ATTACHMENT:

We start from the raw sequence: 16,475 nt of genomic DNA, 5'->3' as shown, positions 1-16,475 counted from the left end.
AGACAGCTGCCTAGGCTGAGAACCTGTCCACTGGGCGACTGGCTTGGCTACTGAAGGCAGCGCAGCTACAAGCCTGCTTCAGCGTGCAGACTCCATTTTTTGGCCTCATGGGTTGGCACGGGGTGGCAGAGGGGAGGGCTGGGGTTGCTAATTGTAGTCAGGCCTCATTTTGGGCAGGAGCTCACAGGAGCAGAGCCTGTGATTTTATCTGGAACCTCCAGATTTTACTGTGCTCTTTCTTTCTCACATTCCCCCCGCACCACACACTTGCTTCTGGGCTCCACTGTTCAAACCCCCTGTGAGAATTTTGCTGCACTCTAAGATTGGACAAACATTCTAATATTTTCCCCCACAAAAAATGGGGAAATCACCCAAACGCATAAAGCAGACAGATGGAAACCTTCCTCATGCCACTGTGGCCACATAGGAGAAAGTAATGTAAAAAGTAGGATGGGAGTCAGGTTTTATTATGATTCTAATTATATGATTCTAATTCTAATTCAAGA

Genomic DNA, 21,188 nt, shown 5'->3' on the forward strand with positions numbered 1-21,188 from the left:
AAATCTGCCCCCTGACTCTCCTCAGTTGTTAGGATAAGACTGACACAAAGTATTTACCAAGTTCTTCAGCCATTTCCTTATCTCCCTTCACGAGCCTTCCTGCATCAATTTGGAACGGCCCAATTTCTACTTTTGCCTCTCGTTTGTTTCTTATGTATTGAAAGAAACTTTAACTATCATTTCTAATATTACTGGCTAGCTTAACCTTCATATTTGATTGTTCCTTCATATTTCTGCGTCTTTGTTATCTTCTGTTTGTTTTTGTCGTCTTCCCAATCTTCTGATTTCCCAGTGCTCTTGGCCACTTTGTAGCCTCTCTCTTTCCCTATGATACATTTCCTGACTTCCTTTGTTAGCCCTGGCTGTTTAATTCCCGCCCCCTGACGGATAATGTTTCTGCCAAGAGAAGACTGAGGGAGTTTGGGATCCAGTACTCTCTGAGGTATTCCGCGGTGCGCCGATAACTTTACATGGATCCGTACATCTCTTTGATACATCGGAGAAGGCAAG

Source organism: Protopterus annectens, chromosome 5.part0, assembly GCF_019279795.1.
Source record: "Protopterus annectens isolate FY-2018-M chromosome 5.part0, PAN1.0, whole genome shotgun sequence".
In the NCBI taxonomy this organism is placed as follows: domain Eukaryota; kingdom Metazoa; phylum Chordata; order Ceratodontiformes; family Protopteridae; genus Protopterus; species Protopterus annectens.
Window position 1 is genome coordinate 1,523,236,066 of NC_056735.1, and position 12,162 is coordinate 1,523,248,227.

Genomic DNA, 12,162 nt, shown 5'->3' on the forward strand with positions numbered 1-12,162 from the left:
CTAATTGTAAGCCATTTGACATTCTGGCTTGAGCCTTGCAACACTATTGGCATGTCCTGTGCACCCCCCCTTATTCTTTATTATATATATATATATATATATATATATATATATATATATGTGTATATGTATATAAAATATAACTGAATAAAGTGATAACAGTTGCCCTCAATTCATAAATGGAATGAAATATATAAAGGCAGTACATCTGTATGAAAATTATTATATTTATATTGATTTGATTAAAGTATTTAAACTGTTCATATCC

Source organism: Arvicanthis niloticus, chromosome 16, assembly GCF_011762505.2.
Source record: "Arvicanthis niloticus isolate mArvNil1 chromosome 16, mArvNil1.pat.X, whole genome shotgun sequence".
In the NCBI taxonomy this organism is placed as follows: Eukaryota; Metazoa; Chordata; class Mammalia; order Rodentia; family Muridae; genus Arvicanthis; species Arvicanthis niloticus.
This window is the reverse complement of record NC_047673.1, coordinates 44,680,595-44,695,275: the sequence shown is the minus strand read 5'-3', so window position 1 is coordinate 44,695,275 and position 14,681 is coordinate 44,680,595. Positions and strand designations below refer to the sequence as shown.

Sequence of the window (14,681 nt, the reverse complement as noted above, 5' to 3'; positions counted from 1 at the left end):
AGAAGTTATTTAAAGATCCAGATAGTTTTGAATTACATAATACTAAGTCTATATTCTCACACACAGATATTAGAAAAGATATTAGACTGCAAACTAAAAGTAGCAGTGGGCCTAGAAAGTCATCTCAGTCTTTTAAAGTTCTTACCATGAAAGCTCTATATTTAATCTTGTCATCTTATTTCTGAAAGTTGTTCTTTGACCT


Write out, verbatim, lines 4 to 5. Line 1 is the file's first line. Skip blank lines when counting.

AAATCTGCCCCCTGACTCTCCTCAGTTGTTAGGATAAGACTGACACAAAGTATTTACCAAGTTCTTCAGCCATTTCCTTATCTCCCTTCACGAGCCTTCCTGCATCAATTTGGAACGGCCCAATTTCTACTTTTGCCTCTCGTTTGTTTCTTATGTATTGAAAGAAACTTTAACTATCATTTCTAATATTACTGGCTAGCTTAACCTTCATATTTGATTGTTCCTTCATATTTCTGCGTCTTTGTTATCTTCTGTTTGTTTTTGTCGTCTTCCCAATCTTCTGATTTCCCAGTGCTCTTGGCCACTTTGTAGCCTCTCTCTTTCCCTATGATACATTTCCTGACTTCCTTTGTTAGCCCTGGCTGTTTAATTCCCGCCCCCTGACGGATAATGTTTCTGCCAAGAGAAGACTGAGGGAGTTTGGGATCCAGTACTCTCTGAGGTATTCCGCGGTGCGCCGATAACTTTACATGGATCCGTACATCTCTTTGATACATCGGAGAAGGCAAG

Source organism: Protopterus annectens, chromosome 5.part0, assembly GCF_019279795.1.